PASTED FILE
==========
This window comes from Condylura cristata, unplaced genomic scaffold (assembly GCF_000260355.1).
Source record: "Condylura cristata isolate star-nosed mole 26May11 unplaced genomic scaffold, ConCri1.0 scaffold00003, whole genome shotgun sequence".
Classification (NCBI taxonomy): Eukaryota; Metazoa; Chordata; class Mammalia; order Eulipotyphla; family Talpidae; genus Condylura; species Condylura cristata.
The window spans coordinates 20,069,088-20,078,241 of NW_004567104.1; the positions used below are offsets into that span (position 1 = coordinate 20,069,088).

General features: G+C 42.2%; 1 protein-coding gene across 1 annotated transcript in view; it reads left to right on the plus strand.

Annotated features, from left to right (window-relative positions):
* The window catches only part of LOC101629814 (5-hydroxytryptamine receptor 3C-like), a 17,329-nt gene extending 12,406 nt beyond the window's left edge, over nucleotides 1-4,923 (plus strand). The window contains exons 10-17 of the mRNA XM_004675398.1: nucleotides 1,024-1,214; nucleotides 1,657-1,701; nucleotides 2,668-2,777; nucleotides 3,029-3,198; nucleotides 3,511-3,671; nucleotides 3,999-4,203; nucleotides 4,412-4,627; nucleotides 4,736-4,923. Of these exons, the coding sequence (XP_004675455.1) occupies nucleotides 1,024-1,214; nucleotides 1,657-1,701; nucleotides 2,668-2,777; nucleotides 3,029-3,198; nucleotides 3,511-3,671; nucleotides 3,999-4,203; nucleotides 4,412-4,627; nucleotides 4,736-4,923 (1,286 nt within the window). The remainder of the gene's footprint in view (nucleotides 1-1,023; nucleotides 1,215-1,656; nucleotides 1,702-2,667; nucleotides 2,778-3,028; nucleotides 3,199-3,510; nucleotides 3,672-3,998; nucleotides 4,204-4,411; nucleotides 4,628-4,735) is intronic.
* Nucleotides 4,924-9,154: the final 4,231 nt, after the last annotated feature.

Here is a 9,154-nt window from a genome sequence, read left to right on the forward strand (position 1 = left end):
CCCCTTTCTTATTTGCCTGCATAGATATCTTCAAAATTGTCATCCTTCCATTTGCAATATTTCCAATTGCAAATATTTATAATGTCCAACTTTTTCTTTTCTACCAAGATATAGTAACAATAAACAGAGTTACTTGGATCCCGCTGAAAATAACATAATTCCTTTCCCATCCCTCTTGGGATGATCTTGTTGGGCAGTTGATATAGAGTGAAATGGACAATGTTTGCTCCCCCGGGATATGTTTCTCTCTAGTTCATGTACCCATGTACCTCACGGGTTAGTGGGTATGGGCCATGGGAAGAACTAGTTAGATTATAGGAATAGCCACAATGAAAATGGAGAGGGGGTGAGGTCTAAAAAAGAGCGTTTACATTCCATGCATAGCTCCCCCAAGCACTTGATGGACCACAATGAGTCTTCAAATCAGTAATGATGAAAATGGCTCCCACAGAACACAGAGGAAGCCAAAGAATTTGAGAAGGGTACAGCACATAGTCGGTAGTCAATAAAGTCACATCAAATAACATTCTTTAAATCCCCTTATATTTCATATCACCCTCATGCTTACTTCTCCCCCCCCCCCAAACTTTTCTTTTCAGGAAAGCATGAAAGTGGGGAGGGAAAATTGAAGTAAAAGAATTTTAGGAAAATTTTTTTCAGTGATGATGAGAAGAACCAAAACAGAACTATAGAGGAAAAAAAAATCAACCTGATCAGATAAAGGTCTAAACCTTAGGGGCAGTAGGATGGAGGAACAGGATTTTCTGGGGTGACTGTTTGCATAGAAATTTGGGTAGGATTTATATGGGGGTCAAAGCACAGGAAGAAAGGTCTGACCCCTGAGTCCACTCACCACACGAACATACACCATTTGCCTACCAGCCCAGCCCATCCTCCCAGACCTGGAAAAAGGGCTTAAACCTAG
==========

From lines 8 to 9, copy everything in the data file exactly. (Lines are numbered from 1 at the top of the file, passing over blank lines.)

* Nucleotides 4,924-9,154: the final 4,231 nt, after the last annotated feature.

Here is a 9,154-nt window from a genome sequence, read left to right on the forward strand (position 1 = left end):